A monthly survey of members belonging to the National Association of Home Builders (NAHB) that measures sentiment for the U.S. single-family housing market.
Consumption indicators and confidence surveys
A measure of the sales of goods sold in stores to consumers. The market often focuses on sales excluding gasoline (petrol), as its price is volatile and therefore the value of sales is too. Retail sales are particularly important indicators for the US and UK, which are consumption-led economies.
Consumer Confidence Index
A survey to measure how optimistic or pessimistic consumers are and their views about the economy`s future. It is a leading indicator of personal consumption, which is a major driver of the economy. There are two widely watched consumer confidence indices in the US: the Conference Board and University of Michigan surveys.
Purchasing Manager Index (PMI)
One of the most important indicators. PMIs are based on monthly surveys of companies about whether output, new orders, prices etc. are rising or falling. The indices have a fairly good correlation with output and GDP and are available faster than most of the official data. Moreover they are available on a comparable methodology for many countries around the world. They therefore provide the earliest and broadest indication of the performance of the global economy. There are two main PMIs: manufacturing and service sector. In the EU there is a composite PMI that combines them both. Some countries only have manufacturing PMIs available.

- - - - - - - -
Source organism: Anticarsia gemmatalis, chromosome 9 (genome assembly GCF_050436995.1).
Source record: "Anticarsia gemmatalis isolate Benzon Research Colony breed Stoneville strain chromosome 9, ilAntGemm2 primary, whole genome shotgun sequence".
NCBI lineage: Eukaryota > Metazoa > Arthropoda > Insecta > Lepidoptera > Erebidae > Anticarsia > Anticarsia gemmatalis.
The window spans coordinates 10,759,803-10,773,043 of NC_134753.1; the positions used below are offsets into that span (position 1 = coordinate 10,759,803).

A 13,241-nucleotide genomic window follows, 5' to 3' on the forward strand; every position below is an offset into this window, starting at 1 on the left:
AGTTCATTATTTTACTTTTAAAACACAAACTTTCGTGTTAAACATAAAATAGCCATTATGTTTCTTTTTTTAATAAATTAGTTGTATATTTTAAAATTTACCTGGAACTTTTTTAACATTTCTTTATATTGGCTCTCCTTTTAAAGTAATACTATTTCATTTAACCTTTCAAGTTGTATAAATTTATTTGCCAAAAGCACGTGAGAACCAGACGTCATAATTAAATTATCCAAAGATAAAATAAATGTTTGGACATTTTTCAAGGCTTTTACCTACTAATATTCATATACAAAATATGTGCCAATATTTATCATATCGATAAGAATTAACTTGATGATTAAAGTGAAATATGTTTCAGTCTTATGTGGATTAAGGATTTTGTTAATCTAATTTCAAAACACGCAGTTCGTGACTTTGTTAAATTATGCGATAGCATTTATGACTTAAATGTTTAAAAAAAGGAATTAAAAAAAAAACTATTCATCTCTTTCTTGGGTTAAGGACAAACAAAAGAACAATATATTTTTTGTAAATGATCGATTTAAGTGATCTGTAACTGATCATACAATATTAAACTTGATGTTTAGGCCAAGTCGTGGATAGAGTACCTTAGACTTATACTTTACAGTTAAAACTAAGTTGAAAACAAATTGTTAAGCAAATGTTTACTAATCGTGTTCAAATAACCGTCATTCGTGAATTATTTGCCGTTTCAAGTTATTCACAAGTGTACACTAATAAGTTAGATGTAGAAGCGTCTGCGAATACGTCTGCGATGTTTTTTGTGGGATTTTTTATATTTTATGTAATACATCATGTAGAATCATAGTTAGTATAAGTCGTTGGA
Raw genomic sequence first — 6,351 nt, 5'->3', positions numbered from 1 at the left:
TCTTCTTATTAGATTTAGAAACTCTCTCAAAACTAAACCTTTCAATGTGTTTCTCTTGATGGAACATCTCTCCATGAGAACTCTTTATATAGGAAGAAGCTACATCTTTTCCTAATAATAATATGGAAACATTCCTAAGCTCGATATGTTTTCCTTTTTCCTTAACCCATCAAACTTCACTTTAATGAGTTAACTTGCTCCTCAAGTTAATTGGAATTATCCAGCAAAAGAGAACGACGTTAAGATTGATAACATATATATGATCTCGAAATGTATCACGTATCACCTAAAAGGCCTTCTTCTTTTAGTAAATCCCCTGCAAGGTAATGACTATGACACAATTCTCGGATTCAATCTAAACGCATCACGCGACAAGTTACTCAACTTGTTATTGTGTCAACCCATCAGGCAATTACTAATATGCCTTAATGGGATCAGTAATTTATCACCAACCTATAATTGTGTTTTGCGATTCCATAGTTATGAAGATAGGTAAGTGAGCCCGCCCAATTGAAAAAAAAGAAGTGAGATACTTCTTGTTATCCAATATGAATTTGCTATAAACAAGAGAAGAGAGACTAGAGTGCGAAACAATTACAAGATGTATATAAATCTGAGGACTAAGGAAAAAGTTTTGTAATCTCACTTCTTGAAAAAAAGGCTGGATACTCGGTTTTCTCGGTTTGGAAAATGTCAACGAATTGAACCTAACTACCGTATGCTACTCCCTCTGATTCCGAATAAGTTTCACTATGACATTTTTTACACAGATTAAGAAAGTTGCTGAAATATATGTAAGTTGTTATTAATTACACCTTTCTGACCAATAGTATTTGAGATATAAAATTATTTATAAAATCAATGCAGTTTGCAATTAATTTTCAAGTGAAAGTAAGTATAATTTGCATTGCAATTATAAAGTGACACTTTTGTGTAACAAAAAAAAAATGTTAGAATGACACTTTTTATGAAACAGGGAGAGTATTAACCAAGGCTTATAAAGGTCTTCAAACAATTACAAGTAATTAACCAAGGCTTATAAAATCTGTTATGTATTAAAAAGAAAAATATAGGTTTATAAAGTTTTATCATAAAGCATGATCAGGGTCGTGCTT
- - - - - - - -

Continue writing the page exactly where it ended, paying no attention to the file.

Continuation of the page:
Regional Fed surveys
Several of the regional Fed offices do surveys of the industry in their Districts. The most closely watched ones are the earliest each month: Empire State (NY) manufacturing survey and Philadelphia Fed business outlook survey.